Reskinning games and Take It NFT
Henslee picks up on a point DePinto made earlier. He asks if Haste plans to allow brands to reskin existing games and platforms.
DePinto says it’s one of many things they want to do. He says that in the near future, Haste will allow third parties to plug in and host their own arcade experience. This could involve simply reskinning the games, such as by allowing them to change the Monster Bombs stadium into the Yankee Stadium or reskinning the arcade itself to brand it. This should be a reality within the next six to 12 months.
Speaking about the longer term, DePinto says that having Take It NFT as the marketplace for the arcade itself. He says that JPEGs are just the start, and this justifies its existence as a standalone platform for utility NFTs. There are still a few things to be worked out, such as curation, before it’s ready for prime time.
The next Haste hackathon
Henslee notes that it has been a while since the last hackathon and asks when the next one might happen.
DePinto says they would have liked it if it had already happened, but there are a few minor issues, such as that casual game developers aren’t necessarily familiar with building games that are server authoritative. Since Haste’s games involve earning money, this is essential and can’t be overlooked.
As a result, DePinto wants to hold off until there are better tools and instructions on their end.
“Until we have that done, we’re not comfortable having another big game dev competition,” he says.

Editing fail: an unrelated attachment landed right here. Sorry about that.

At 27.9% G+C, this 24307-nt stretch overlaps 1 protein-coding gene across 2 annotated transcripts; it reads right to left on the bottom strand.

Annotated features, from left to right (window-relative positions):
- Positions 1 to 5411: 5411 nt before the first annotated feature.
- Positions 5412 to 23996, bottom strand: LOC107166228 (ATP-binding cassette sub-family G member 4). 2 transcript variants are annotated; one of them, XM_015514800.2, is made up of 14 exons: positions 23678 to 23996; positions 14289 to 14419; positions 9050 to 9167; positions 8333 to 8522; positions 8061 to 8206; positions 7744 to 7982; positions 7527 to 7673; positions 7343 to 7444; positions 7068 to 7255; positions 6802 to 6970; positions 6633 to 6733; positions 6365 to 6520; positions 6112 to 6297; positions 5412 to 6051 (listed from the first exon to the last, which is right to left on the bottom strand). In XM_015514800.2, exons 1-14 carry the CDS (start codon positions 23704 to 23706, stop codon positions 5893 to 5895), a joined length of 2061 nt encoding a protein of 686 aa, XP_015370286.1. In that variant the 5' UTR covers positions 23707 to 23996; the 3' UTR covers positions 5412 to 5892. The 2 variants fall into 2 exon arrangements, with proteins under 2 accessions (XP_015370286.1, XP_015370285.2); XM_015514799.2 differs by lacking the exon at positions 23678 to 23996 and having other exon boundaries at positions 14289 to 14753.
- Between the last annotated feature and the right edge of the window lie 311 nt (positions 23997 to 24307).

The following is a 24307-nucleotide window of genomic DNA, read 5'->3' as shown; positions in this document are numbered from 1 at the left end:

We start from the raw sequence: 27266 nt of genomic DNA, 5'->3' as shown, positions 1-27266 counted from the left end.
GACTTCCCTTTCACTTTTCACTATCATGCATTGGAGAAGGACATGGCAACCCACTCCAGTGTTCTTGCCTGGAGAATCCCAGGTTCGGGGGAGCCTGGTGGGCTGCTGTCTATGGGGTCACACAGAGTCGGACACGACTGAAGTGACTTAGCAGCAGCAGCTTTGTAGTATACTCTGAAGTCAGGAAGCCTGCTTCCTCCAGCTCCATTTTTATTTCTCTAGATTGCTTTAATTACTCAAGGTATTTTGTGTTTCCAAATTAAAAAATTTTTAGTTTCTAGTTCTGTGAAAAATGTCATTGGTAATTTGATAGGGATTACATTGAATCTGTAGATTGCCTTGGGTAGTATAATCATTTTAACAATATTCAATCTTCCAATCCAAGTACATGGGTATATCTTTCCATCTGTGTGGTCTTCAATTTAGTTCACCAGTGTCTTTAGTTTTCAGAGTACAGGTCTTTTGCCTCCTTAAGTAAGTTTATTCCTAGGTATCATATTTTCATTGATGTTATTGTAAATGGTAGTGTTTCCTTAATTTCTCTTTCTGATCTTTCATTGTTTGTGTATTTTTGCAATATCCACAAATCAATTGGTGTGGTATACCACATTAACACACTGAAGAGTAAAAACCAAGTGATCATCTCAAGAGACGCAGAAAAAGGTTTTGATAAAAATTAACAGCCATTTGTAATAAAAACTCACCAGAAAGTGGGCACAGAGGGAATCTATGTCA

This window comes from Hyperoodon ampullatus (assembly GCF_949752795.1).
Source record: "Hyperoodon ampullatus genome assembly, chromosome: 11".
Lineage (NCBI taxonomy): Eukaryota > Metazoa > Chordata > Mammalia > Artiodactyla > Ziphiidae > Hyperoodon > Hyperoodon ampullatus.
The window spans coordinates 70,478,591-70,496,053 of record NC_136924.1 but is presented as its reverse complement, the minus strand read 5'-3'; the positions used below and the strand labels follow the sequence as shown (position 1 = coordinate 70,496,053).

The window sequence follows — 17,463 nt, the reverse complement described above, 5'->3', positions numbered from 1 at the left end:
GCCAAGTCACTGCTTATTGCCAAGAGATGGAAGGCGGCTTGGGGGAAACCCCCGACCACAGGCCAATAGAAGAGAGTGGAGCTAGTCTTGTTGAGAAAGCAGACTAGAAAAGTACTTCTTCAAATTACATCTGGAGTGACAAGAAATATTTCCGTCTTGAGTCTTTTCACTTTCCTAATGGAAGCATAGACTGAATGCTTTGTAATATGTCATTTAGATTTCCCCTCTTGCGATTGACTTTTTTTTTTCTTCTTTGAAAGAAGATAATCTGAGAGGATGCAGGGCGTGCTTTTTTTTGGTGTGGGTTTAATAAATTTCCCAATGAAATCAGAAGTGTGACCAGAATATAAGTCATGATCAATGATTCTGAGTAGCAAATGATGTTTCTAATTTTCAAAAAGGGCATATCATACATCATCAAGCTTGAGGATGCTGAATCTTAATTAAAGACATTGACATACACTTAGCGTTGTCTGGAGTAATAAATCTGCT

After the next competition occurs, probably early next year, they’ll likely invite more game developers onto the platform. There will also be regular new games from Haste itself in the future.
On using Bitcoin vs stablecoins
Across the BSV ecosystem, there’s been much debate about using BSV or letting it fade into the background while using stablecoins to make it psychologically easier to onboard users.
DePinto says there’s been a lot of debate about this within the Haste team, and his personal view is that stablecoins like USDC could really help onboard users. Even though he wants to use BSV for everything, he thinks it’s a useful stepping stone.
This decision comes down to who the market is. DePinto notes that Haste Arcade is getting lots of signups and free users, but at some point, they’re failing to convert them to money players. He believes they’re primarily interested in earning dollars and can’t yet make the psychological leap to using volatile BSV tokens. He also notes there’s an education gap that needs to be bridged to teach people how to buy BSV tokens in HandCash and get comfortable doing so.
DePinto believes part of the solution is incentivizing people to download wallets like HandCash. He gives the example of a character in a game making a choice that leads to them receiving a payment for which they have to download HandCash to receive it. This makes it a reward rather than an obligation.
Watch: The BSV Global Blockchain Convention panel, Small Payments, Big Fun: Micropayments for Casual Games